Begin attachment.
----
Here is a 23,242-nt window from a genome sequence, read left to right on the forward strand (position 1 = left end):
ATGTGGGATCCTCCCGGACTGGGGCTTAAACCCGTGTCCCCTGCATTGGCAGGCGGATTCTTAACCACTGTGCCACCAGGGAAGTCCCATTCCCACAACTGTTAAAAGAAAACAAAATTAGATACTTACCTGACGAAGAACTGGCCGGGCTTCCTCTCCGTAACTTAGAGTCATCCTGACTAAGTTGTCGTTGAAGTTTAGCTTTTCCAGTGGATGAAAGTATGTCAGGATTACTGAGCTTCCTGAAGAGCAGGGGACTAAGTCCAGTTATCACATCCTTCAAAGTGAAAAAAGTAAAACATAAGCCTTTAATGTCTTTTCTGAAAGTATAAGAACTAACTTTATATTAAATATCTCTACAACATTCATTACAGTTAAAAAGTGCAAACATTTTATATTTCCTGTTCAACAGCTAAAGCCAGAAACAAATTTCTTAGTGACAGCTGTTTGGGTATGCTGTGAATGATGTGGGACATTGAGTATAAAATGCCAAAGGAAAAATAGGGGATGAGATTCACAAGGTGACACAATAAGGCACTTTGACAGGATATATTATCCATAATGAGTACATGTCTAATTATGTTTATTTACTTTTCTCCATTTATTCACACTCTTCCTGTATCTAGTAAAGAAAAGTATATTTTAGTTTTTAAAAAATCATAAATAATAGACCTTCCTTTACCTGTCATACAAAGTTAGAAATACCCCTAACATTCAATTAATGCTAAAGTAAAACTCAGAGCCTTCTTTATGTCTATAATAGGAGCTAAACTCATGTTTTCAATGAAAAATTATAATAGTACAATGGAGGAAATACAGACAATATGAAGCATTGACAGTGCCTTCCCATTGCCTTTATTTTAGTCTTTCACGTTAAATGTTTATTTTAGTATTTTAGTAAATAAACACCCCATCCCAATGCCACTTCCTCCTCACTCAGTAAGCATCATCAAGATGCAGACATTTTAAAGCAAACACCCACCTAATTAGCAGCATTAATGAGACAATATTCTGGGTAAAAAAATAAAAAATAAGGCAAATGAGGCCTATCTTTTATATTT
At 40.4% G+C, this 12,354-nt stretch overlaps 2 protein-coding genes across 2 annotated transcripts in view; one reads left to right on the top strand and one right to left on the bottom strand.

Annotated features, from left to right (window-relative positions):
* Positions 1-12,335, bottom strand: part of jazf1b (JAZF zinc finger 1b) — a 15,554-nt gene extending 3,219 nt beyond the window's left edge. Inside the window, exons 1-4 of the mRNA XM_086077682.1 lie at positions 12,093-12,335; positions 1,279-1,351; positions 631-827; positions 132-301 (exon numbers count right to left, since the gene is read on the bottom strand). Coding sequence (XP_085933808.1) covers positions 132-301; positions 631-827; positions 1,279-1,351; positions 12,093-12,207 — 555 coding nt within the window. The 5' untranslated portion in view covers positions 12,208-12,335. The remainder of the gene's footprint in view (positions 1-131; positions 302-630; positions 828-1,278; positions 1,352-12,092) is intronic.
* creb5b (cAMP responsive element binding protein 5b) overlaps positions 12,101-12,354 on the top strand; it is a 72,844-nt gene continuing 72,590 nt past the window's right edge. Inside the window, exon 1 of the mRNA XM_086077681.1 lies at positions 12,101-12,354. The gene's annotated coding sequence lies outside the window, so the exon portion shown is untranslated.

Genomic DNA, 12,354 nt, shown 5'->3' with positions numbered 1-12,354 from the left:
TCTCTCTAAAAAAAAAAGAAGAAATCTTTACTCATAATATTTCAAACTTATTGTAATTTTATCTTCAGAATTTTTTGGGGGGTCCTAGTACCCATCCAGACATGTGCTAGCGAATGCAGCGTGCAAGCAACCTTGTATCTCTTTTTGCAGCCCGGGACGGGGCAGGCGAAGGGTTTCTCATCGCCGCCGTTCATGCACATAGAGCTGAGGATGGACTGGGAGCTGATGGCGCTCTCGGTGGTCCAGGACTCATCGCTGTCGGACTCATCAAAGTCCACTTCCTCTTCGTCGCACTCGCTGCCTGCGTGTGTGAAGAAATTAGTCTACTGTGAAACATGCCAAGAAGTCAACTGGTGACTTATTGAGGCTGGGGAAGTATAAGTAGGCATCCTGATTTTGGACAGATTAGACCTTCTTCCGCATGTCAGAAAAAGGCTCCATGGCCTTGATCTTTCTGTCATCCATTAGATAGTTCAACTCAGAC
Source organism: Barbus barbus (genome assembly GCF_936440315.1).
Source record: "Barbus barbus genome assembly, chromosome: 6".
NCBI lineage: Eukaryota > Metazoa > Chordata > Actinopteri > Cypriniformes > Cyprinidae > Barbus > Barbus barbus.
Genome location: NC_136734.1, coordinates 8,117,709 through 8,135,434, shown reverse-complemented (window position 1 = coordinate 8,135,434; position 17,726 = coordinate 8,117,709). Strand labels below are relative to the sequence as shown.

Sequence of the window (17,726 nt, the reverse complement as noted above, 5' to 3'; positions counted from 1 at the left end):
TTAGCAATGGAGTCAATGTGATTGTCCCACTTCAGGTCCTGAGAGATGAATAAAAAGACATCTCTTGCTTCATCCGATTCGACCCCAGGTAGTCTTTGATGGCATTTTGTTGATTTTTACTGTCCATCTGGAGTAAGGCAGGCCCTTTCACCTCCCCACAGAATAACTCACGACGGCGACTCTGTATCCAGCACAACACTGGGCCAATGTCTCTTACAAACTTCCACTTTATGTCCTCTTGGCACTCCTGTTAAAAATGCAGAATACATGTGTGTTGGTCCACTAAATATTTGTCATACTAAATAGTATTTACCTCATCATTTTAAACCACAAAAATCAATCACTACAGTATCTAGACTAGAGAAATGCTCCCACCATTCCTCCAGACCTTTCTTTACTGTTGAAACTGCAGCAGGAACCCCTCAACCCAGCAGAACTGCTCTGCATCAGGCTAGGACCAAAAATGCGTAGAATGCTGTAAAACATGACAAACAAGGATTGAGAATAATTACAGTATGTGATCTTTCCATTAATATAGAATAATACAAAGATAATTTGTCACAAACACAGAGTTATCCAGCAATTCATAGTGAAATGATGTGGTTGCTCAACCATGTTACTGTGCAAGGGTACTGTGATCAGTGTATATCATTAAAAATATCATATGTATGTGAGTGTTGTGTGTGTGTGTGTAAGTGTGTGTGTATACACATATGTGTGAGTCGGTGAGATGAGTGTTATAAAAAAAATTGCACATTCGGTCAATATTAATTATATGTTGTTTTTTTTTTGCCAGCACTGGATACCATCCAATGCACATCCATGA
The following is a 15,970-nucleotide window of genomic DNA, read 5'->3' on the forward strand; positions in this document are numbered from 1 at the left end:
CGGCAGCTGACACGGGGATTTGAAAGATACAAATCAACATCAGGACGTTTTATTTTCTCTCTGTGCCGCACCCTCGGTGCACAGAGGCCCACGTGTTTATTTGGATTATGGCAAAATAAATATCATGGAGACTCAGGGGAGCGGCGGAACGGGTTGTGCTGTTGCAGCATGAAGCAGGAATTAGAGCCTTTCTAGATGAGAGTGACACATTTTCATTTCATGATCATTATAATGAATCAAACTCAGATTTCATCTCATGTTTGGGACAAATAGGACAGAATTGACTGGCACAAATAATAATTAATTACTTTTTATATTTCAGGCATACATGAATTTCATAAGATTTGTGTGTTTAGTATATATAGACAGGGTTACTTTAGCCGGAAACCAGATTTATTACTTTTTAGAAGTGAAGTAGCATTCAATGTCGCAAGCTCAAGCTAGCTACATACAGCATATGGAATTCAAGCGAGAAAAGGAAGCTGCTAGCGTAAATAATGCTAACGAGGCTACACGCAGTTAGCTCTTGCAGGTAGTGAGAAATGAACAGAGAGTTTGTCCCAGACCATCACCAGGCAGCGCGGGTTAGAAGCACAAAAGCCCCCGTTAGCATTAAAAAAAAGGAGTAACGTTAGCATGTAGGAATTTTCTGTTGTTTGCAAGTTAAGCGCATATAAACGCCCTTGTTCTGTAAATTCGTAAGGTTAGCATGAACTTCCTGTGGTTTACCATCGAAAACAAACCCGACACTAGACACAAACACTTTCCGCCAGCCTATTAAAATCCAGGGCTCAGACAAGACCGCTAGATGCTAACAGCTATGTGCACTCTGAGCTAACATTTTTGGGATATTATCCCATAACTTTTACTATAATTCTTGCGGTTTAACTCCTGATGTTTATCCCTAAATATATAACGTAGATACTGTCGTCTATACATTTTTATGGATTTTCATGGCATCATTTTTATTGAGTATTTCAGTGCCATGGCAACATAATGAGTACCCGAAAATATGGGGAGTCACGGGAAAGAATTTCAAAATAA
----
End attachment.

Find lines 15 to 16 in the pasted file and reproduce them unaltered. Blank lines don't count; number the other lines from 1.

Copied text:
The following is a 15,970-nucleotide window of genomic DNA, read 5'->3' on the forward strand; positions in this document are numbered from 1 at the left end:
CGGCAGCTGACACGGGGATTTGAAAGATACAAATCAACATCAGGACGTTTTATTTTCTCTCTGTGCCGCACCCTCGGTGCACAGAGGCCCACGTGTTTATTTGGATTATGGCAAAATAAATATCATGGAGACTCAGGGGAGCGGCGGAACGGGTTGTGCTGTTGCAGCATGAAGCAGGAATTAGAGCCTTTCTAGATGAGAGTGACACATTTTCATTTCATGATCATTATAATGAATCAAACTCAGATTTCATCTCATGTTTGGGACAAATAGGACAGAATTGACTGGCACAAATAATAATTAATTACTTTTTATATTTCAGGCATACATGAATTTCATAAGATTTGTGTGTTTAGTATATATAGACAGGGTTACTTTAGCCGGAAACCAGATTTATTACTTTTTAGAAGTGAAGTAGCATTCAATGTCGCAAGCTCAAGCTAGCTACATACAGCATATGGAATTCAAGCGAGAAAAGGAAGCTGCTAGCGTAAATAATGCTAACGAGGCTACACGCAGTTAGCTCTTGCAGGTAGTGAGAAATGAACAGAGAGTTTGTCCCAGACCATCACCAGGCAGCGCGGGTTAGAAGCACAAAAGCCCCCGTTAGCATTAAAAAAAAGGAGTAACGTTAGCATGTAGGAATTTTCTGTTGTTTGCAAGTTAAGCGCATATAAACGCCCTTGTTCTGTAAATTCGTAAGGTTAGCATGAACTTCCTGTGGTTTACCATCGAAAACAAACCCGACACTAGACACAAACACTTTCCGCCAGCCTATTAAAATCCAGGGCTCAGACAAGACCGCTAGATGCTAACAGCTATGTGCACTCTGAGCTAACATTTTTGGGATATTATCCCATAACTTTTACTATAATTCTTGCGGTTTAACTCCTGATGTTTATCCCTAAATATATAACGTAGATACTGTCGTCTATACATTTTTATGGATTTTCATGGCATCATTTTTATTGAGTATTTCAGTGCCATGGCAACATAATGAGTACCCGAAAATATGGGGAGTCACGGGAAAGAATTTCAAAATAA